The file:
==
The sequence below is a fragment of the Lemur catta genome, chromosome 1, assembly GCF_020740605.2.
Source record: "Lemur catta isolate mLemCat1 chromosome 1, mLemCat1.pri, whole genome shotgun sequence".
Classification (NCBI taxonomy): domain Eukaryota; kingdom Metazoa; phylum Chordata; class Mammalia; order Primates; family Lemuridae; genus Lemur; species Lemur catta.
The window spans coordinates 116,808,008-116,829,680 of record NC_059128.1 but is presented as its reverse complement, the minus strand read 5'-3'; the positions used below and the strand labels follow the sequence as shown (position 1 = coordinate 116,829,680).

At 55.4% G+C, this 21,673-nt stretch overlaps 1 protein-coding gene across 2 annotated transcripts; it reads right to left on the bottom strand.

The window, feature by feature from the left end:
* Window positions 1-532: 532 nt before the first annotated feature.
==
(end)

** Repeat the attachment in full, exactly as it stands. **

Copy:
The sequence below is a fragment of the Lemur catta genome, chromosome 1, assembly GCF_020740605.2.
Source record: "Lemur catta isolate mLemCat1 chromosome 1, mLemCat1.pri, whole genome shotgun sequence".
Classification (NCBI taxonomy): domain Eukaryota; kingdom Metazoa; phylum Chordata; class Mammalia; order Primates; family Lemuridae; genus Lemur; species Lemur catta.
The window spans coordinates 116,808,008-116,829,680 of record NC_059128.1 but is presented as its reverse complement, the minus strand read 5'-3'; the positions used below and the strand labels follow the sequence as shown (position 1 = coordinate 116,829,680).

At 55.4% G+C, this 21,673-nt stretch overlaps 1 protein-coding gene across 2 annotated transcripts; it reads right to left on the bottom strand.

The window, feature by feature from the left end:
* Window positions 1-532: 532 nt before the first annotated feature.